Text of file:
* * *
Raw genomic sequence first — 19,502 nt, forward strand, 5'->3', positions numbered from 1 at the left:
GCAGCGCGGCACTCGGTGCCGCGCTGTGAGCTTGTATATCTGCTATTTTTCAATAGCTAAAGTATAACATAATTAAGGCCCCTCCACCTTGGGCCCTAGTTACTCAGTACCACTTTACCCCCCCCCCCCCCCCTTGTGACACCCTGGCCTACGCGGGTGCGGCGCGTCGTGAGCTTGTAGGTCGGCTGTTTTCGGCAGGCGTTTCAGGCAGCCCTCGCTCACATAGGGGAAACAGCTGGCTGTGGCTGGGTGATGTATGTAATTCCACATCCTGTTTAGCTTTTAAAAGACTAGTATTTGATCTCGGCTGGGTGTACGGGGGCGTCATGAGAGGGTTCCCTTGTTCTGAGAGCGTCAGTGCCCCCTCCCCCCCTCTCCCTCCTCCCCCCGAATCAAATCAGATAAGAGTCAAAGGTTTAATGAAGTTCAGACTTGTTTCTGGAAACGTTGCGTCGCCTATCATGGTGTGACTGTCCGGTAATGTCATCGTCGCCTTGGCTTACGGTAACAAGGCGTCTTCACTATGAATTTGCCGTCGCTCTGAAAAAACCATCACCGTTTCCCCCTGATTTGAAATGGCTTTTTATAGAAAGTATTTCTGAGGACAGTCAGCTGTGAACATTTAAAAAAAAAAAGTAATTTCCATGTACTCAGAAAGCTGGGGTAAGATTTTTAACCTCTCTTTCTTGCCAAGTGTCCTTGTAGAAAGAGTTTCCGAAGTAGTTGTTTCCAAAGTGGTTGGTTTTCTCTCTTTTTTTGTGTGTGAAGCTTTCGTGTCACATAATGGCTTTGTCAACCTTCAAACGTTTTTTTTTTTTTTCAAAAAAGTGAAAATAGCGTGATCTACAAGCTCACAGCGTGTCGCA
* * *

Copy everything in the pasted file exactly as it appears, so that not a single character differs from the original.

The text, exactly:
Raw genomic sequence first — 19,502 nt, forward strand, 5'->3', positions numbered from 1 at the left:
GCAGCGCGGCACTCGGTGCCGCGCTGTGAGCTTGTATATCTGCTATTTTTCAATAGCTAAAGTATAACATAATTAAGGCCCCTCCACCTTGGGCCCTAGTTACTCAGTACCACTTTACCCCCCCCCCCCCCCCTTGTGACACCCTGGCCTACGCGGGTGCGGCGCGTCGTGAGCTTGTAGGTCGGCTGTTTTCGGCAGGCGTTTCAGGCAGCCCTCGCTCACATAGGGGAAACAGCTGGCTGTGGCTGGGTGATGTATGTAATTCCACATCCTGTTTAGCTTTTAAAAGACTAGTATTTGATCTCGGCTGGGTGTACGGGGGCGTCATGAGAGGGTTCCCTTGTTCTGAGAGCGTCAGTGCCCCCTCCCCCCCTCTCCCTCCTCCCCCCGAATCAAATCAGATAAGAGTCAAAGGTTTAATGAAGTTCAGACTTGTTTCTGGAAACGTTGCGTCGCCTATCATGGTGTGACTGTCCGGTAATGTCATCGTCGCCTTGGCTTACGGTAACAAGGCGTCTTCACTATGAATTTGCCGTCGCTCTGAAAAAACCATCACCGTTTCCCCCTGATTTGAAATGGCTTTTTATAGAAAGTATTTCTGAGGACAGTCAGCTGTGAACATTTAAAAAAAAAAAGTAATTTCCATGTACTCAGAAAGCTGGGGTAAGATTTTTAACCTCTCTTTCTTGCCAAGTGTCCTTGTAGAAAGAGTTTCCGAAGTAGTTGTTTCCAAAGTGGTTGGTTTTCTCTCTTTTTTTGTGTGTGAAGCTTTCGTGTCACATAATGGCTTTGTCAACCTTCAAACGTTTTTTTTTTTTTTCAAAAAAGTGAAAATAGCGTGATCTACAAGCTCACAGCGTGTCGCA